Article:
Talking Points for Medicaid Block Grants and Spending Caps

A block grant or federal spending cap would likely mean devastating cuts to a program that provides cost-effective health coverage for our country?s lowest-income individuals.

  • These proposals would shift costs and risks to beneficiaries, participating providers and states.
  • The impact would fall most heavily on the most vulnerable ? the elderly, people with disabilities, women and children.
  • A recent Washington Post-ABC News poll found that 69% of Americans oppose cutting Medicaid.

For over 40 years, Medicaid has provided essential health services for millions of low-income people.

  • These benefits, which include care coordination and mental health treatment, are tailored to meet the needs of vulnerable populations and are often not covered by private insurers.
  • Medicaid covers 15 million non-elderly, non-disabled adults, most of whom are working parents.
Congress created Medicaid with open-ended federal matching so that states could meet their residents? needs, especially in tough economic times when more people are unemployed and uninsured.
  • Through joint-funding, the federal government typically covers between 50-75% of each state?s Medicaid costs.
  • Medicaid was designed as a counter-cyclical program with the expectation that economic downturns would increase enrollment.
  • During the recent recession, Medicaid enrolled an additional 6 million people, providing vital health care services to those who lost coverage when they lost their jobs.
For millions of seniors and people with disabilities, Medicaid is a vital safety net.
  • Medicaid provides access to services that Medicare does not cover, such as long-term care in the community or a nursing facility and oral health.
  • Medically-necessary services for seniors and people with disabilities account for three-quarters of all Medicaid expenditures.
Approximately 30 million children, 1 in every 3 in the United States, rely on Medicaid?s comprehensive pediatric benefit package.
  • Medicaid?s Early and Periodic Screening, Diagnostic and Treatment services (EPSDT) program provides early detection and treatment of health problems affecting low-income children.
  • Early intervention and treatment enables these children to grow up healthy and lead productive lives.
The average cost per Medicaid beneficiary is significantly lower than under private insurance.
  • In 2007, the estimated annual per capita cost of Medicaid coverage was $2,100 for a child and $2,500 for an adult. The cost of private insurance coverage is, on average, 29.5% higher.
  • The average cost per Medicaid enrollee has been rising less rapidly than the average cost for a privately insured person.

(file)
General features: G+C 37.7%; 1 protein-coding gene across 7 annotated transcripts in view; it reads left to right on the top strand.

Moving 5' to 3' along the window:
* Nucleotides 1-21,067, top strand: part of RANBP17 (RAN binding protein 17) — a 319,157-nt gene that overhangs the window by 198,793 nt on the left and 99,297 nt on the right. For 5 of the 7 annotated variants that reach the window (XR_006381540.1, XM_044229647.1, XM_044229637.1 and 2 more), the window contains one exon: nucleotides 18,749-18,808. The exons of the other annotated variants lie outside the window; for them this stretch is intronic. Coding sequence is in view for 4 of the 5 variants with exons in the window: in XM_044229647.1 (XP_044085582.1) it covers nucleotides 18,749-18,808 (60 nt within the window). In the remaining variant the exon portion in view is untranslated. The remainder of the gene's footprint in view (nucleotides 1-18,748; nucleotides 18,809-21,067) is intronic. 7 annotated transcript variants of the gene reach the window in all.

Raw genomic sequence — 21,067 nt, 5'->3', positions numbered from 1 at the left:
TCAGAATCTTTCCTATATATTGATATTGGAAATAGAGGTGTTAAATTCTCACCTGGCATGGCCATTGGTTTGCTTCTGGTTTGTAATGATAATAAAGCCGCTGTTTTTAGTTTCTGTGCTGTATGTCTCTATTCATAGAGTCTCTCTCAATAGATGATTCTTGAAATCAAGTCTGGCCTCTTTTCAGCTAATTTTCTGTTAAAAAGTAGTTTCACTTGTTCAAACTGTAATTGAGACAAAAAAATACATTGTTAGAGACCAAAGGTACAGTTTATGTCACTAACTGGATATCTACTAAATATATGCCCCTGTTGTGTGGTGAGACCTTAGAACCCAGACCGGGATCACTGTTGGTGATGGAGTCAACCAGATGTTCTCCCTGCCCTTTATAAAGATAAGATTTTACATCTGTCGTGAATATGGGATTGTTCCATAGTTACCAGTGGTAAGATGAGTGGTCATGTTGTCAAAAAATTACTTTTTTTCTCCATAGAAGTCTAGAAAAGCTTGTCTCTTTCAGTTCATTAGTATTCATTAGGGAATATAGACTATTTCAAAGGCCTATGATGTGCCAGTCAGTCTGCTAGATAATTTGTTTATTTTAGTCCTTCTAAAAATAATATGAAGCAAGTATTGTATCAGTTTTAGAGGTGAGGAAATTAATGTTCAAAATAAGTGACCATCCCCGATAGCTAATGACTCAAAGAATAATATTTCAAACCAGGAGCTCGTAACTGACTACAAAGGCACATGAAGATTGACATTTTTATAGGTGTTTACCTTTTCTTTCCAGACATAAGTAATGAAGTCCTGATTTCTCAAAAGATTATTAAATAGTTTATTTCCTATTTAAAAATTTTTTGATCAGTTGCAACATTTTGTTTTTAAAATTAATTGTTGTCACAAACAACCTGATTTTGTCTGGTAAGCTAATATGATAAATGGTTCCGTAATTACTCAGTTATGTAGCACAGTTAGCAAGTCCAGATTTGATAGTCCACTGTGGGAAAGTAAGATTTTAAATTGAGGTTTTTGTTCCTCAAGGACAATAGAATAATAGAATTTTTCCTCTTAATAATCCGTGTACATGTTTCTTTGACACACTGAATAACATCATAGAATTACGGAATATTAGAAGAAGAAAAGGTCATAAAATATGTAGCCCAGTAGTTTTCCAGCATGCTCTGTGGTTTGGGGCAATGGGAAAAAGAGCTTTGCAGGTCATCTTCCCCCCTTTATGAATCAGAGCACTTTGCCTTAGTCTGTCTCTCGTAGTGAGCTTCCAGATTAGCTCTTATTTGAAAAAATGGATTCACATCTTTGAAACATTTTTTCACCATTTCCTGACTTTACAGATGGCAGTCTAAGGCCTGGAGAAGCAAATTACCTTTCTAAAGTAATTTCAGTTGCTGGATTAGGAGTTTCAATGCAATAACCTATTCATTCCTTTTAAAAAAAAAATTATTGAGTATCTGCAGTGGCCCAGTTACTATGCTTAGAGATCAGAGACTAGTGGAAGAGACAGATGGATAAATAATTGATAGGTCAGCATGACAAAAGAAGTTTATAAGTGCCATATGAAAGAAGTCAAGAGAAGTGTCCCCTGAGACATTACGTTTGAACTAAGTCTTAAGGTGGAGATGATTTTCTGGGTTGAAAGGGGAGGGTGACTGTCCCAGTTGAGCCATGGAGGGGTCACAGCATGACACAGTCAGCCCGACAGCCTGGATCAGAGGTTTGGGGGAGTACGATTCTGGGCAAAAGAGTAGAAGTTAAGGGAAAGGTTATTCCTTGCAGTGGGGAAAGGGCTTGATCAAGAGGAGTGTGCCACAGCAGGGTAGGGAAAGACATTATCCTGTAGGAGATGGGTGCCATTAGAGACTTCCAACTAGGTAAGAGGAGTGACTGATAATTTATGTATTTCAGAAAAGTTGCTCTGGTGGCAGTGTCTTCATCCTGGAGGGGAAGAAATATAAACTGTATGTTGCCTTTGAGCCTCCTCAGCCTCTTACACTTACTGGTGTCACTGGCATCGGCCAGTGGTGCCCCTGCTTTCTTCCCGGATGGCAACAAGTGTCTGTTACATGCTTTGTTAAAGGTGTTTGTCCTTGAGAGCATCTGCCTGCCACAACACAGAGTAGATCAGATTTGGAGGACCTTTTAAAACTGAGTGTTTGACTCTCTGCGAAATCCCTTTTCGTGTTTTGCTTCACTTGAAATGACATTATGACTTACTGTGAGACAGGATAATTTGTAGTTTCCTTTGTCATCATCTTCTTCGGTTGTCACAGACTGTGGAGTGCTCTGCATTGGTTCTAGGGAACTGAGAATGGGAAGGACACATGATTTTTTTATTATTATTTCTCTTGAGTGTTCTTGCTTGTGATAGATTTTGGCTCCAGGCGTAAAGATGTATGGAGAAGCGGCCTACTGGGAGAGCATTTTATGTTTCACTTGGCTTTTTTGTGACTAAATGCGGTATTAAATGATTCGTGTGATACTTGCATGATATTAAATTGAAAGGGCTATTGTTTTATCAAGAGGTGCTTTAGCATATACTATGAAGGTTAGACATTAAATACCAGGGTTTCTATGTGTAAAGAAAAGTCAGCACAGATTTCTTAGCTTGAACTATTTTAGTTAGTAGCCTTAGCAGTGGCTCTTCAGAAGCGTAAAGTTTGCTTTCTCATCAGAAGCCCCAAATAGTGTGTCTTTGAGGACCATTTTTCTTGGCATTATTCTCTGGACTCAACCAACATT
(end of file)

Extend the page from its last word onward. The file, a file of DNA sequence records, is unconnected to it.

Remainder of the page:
• Medicaid is more efficient than private insurance ? costs to administer the program are only 4.5% of total expenditures compared to 16-26% for private insurers.
Block granting or a federal spending cap would underfund Medicaid.
  • If Medicaid were converted to a block grant, states would get a fixed federal amount to spend, instead of the current matching structure where states receive funds for each enrollee.
  • The budget proposal passed by the House of Representatives would fund a block grant well below current Medicaid expenditures. The Congressional Budget Office (CBO) estimates that federal Medicaid spending would be 35% lower in 2022 and 49% lower in 2030. The underfunding would worsen with each year, resulting in ongoing financial pressure on states.
  • A proposal by Senators McCaskill and Corker would limit total federal spending to a percentage of the gross domestic product, and would not exempt Medicaid from automatic spending cuts necessary to adhere to this cap. In dollar terms, the biggest cuts by far under this proposal would come from Social Security, Medicare and Medicaid.
With inadequate federal funding, states will be forced to absorb additional costs or drastically cut enrollment and/or services.
  • Under a block grant or spending cap, states would have to either limit enrollment or be forced to cover any costs associated with additional enrollees without help from the federal government. Regardless of any increase in the number of people eligible for Medicaid, the amount of federal funding would be capped.
States already have significant flexibility over their Medicaid programs.
  • States currently have considerable flexibility in defining the scope and amount of benefits, choosing delivery care models including managed care, and adjusting how providers and plans are paid.
  • Despite arguments by proponents that block granting will give states more ?flexibility,? in fact much of the existing flexibility will diminish as federal funds are drained from the state?s revenue streams leaving them with fewer dollars to cover essential services.
Let?s not confuse the issues: a block grant or spending cap saves the federal government money by reducing care and by shifting costs and risks to states and ultimately to people in need.

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